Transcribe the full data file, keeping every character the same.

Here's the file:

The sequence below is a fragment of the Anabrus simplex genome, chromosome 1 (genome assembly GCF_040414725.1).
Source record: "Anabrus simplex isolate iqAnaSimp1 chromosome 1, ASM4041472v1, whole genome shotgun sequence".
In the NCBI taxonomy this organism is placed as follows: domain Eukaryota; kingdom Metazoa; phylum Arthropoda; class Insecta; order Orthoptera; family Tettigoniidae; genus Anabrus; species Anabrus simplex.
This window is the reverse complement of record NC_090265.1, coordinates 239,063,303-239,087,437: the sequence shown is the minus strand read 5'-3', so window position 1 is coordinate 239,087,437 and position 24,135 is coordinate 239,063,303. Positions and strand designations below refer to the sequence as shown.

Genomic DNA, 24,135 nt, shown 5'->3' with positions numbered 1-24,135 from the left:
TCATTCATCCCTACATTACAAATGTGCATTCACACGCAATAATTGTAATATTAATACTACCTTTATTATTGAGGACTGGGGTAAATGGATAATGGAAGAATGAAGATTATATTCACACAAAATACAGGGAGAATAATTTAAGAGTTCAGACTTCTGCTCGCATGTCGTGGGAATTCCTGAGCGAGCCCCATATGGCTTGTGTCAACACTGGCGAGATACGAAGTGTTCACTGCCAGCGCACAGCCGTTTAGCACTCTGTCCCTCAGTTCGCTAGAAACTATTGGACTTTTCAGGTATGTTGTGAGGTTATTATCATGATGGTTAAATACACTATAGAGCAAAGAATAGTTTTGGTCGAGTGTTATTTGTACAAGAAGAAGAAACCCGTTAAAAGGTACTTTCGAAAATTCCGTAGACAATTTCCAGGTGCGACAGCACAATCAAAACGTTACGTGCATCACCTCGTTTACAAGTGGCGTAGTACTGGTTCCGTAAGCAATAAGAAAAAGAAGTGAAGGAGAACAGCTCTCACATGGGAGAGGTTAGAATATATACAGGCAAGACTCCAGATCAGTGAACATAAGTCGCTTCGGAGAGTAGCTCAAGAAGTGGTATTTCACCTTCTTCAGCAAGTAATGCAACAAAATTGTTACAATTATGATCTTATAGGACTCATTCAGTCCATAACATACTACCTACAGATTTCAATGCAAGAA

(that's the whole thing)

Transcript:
The sequence below is a fragment of the Anabrus simplex genome, chromosome 1 (genome assembly GCF_040414725.1).
Source record: "Anabrus simplex isolate iqAnaSimp1 chromosome 1, ASM4041472v1, whole genome shotgun sequence".
In the NCBI taxonomy this organism is placed as follows: domain Eukaryota; kingdom Metazoa; phylum Arthropoda; class Insecta; order Orthoptera; family Tettigoniidae; genus Anabrus; species Anabrus simplex.
This window is the reverse complement of record NC_090265.1, coordinates 239,063,303-239,087,437: the sequence shown is the minus strand read 5'-3', so window position 1 is coordinate 239,087,437 and position 24,135 is coordinate 239,063,303. Positions and strand designations below refer to the sequence as shown.

Genomic DNA, 24,135 nt, shown 5'->3' with positions numbered 1-24,135 from the left:
TCATTCATCCCTACATTACAAATGTGCATTCACACGCAATAATTGTAATATTAATACTACCTTTATTATTGAGGACTGGGGTAAATGGATAATGGAAGAATGAAGATTATATTCACACAAAATACAGGGAGAATAATTTAAGAGTTCAGACTTCTGCTCGCATGTCGTGGGAATTCCTGAGCGAGCCCCATATGGCTTGTGTCAACACTGGCGAGATACGAAGTGTTCACTGCCAGCGCACAGCCGTTTAGCACTCTGTCCCTCAGTTCGCTAGAAACTATTGGACTTTTCAGGTATGTTGTGAGGTTATTATCATGATGGTTAAATACACTATAGAGCAAAGAATAGTTTTGGTCGAGTGTTATTTGTACAAGAAGAAGAAACCCGTTAAAAGGTACTTTCGAAAATTCCGTAGACAATTTCCAGGTGCGACAGCACAATCAAAACGTTACGTGCATCACCTCGTTTACAAGTGGCGTAGTACTGGTTCCGTAAGCAATAAGAAAAAGAAGTGAAGGAGAACAGCTCTCACATGGGAGAGGTTAGAATATATACAGGCAAGACTCCAGATCAGTGAACATAAGTCGCTTCGGAGAGTAGCTCAAGAAGTGGTATTTCACCTTCTTCAGCAAGTAATGCAACAAAATTGTTACAATTATGATCTTATAGGACTCATTCAGTCCATAACATACTACCTACAGATTTCAATGCAAGAA